In the landmark case of CASTLE ROCK v. GONZALES, A young mother of three sued the town of Castle RockĀ  Colorado, after officers failed to respond to her repeated reports over several hours that her estranged husband had taken their three children in violation of her restraining order against him. She was continuously told to wait by officers and see if they returned instead. She even went down to the local police station and provided a copy of her restraining order, begging them to help. The officer who took the report instead went to dinner.

Ultimately, the estranged husband murdered all three children, and later walked into the police station, opened fire, and was killed.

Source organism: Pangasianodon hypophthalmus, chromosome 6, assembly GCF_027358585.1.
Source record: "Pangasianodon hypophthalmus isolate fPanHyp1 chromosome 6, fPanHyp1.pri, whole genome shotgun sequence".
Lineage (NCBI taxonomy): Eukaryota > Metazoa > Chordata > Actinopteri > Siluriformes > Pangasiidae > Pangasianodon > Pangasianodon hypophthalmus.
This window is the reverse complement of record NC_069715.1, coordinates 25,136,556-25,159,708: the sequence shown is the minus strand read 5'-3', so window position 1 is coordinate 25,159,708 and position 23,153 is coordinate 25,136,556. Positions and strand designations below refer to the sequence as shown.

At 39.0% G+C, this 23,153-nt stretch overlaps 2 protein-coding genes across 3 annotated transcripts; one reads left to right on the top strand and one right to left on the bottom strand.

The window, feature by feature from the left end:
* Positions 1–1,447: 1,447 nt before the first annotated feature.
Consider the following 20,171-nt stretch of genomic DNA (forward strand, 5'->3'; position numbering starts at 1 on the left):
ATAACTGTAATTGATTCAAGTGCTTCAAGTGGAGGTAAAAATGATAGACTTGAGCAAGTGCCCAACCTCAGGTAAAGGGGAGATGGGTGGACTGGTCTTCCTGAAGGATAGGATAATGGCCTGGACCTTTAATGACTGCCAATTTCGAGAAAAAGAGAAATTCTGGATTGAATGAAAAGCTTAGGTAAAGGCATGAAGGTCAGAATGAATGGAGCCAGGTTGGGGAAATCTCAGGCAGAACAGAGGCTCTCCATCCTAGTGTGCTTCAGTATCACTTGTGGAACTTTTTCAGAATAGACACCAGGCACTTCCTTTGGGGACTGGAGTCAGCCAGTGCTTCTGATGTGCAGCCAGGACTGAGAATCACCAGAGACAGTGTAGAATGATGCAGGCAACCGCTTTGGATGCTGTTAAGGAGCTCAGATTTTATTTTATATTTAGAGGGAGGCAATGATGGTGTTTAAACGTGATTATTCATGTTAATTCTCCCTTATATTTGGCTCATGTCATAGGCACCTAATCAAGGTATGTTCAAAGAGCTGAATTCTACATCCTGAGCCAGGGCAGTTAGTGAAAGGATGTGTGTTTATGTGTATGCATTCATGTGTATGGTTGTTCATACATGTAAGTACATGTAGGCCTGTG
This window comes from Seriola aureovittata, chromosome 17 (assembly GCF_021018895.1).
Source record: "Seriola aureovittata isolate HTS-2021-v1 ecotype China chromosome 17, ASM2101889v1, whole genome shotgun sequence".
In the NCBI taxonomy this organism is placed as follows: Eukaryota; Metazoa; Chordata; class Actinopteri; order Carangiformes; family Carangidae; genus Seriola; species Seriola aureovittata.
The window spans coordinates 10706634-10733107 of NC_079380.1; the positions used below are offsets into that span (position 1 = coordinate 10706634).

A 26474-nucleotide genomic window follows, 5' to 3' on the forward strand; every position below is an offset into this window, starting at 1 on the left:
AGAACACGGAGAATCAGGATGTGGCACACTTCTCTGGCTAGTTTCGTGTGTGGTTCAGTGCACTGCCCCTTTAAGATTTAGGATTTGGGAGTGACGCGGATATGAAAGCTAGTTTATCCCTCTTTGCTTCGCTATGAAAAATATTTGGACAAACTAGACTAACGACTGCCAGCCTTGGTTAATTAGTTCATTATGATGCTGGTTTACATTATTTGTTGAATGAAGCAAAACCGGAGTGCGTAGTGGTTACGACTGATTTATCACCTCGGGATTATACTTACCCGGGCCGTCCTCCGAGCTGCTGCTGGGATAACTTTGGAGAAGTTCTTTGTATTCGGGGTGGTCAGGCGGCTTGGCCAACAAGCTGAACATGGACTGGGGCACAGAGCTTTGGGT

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In the case legal case following, the woman sought remedy claiming violation of her 14th amendment rights based on the failure of the officers to uphold their commitment.

The Supreme Court, however, ruled against her and found that even when language explicitly guarantees an action, the police are not obligated to respond or assist a citizen, and that their help is discretionary, not mandatory.


This means, according to the Supreme Court, US citizens are not actually guaranteed any help by their law enforcement officials, nor can they appropriately legally remedy a situation in which officers do not respond.